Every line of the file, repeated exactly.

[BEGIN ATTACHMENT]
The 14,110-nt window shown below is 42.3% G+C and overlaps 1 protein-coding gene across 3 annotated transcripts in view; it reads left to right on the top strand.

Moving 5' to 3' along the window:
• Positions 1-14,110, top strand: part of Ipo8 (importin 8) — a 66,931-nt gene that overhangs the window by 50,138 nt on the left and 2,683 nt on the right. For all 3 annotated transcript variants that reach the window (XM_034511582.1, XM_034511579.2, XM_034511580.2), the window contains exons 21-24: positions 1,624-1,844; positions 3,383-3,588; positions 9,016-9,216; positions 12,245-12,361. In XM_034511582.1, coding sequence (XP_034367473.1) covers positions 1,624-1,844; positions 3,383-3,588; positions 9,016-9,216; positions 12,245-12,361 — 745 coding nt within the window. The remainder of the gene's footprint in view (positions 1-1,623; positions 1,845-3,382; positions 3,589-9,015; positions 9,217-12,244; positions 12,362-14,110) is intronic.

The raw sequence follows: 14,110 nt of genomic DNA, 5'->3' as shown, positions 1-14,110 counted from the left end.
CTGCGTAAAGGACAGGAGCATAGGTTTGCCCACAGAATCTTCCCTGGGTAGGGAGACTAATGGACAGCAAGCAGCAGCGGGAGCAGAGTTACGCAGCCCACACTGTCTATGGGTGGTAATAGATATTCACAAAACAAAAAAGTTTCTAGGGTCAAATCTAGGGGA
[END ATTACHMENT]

The 14,110-nt window shown below is 42.3% G+C and overlaps 1 protein-coding gene across 3 annotated transcripts in view; it reads left to right on the top strand.

Moving 5' to 3' along the window:
• Positions 1-14,110, top strand: part of Ipo8 (importin 8) — a 66,931-nt gene that overhangs the window by 50,138 nt on the left and 2,683 nt on the right. For all 3 annotated transcript variants that reach the window (XM_034511582.1, XM_034511579.2, XM_034511580.2), the window contains exons 21-24: positions 1,624-1,844; positions 3,383-3,588; positions 9,016-9,216; positions 12,245-12,361. In XM_034511582.1, coding sequence (XP_034367473.1) covers positions 1,624-1,844; positions 3,383-3,588; positions 9,016-9,216; positions 12,245-12,361 — 745 coding nt within the window. The remainder of the gene's footprint in view (positions 1-1,623; positions 1,845-3,382; positions 3,589-9,015; positions 9,217-12,244; positions 12,362-14,110) is intronic.

The raw sequence follows: 14,110 nt of genomic DNA, 5'->3' as shown, positions 1-14,110 counted from the left end.
CTGCGTAAAGGACAGGAGCATAGGTTTGCCCACAGAATCTTCCCTGGGTAGGGAGACTAATGGACAGCAAGCAGCAGCGGGAGCAGAGTTACGCAGCCCACACTGTCTATGGGTGGTAATAGATATTCACAAAACAAAAAAGTTTCTAGGGTCAAATCTAGGGGA